After being treated, you will need to take medicine for a year so you don’t become re-infected. You should also get screened for HIV because TB can make HIV worse.

Is it safe to travel with tuberculosis (TB)?

Yes, it is safe to travel with tuberculosis (TB)!

However, you should take precautions to prevent the spread of the disease. If you have TB, you should not cough or sneeze into your hands, or shake hands without first washing your hands.

You should cover your mouth when coughing or sneezing and then use a tissue to clean the area that may have been contaminated.

In some cases, people with TB will need to stay home from work or school for a period of time while they are being treated.

They can resume their normal activities once they no longer have any symptoms and do not feel sick at all times. If you think you might have TB, see your doctor right away so they can determine what kind of treatment is best for you.

Preventing disease spread in your community:

Tuberculosis is a serious disease that can be deadly. It is important to be aware of the symptoms of TB so that you can get treatment as soon as possible.

You can help prevent the spread of TB by getting vaccinated and by knowing how to properly treat the disease.

If you think you may have TB, it is important to see a doctor right away so that you can start treatment and avoid spreading the disease to others.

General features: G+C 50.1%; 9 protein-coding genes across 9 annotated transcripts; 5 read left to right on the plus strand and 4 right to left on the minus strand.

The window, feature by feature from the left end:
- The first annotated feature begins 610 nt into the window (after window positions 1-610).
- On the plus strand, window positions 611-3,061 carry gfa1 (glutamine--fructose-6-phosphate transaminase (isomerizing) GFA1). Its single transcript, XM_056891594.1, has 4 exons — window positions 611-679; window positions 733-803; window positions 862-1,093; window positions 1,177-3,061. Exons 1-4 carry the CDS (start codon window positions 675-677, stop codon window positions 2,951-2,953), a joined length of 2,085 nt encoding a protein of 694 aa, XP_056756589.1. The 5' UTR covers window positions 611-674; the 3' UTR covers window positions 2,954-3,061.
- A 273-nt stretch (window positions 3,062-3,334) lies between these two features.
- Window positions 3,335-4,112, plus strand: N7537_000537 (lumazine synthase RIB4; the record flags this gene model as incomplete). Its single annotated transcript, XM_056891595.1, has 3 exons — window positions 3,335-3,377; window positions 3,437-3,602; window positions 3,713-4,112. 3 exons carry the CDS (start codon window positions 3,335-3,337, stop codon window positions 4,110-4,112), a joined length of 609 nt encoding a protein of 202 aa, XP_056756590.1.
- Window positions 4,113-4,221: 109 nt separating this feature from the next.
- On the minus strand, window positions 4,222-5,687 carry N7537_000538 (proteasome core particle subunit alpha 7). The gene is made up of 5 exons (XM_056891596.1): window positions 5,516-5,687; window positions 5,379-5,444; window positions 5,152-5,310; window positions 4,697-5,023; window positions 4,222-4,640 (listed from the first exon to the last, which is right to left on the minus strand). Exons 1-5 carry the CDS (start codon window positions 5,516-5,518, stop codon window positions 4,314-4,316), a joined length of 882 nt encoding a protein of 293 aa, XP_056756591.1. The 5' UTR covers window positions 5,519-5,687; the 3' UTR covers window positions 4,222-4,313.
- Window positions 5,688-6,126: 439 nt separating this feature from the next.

There are vaccines available for preventing TB in children and adults. The vaccination should be given to children at least two months old, who will then need three more doses over the next nine months.

Adults should get their first vaccine at least six weeks before they might come into contact with someone with active TB.

They also need to receive four more shots over the course of eighteen months. After your child has been vaccinated, it’s important to make sure that he or she stays up-to-date on all of his or her shots.

The most common symptom of TB is coughing blood or mucus, but other symptoms include chest pain, difficulty breathing, fever, night sweats, loss of appetite and weight loss.


In conclusion, tuberculosis is a serious disease that can be deadly. However, it is preventable and treatable. If you think you may have been exposed to TB, see a doctor right away. There is also a vaccine available to help protect you from the disease. Doctors recommend getting vaccinated against TB before visiting areas where rates of infection are high. Those who work in health care, law enforcement, or social services should get an annual TB skin test as well as an injection for protection against the disease.

A person with active tuberculosis will show symptoms such as weight loss, night sweats, fever lasting more than one week or sputum (phlegm) production with large amounts of pus. Symptoms of latent tuberculosis include weight loss and night sweats while there are no other symptoms present in inactive cases.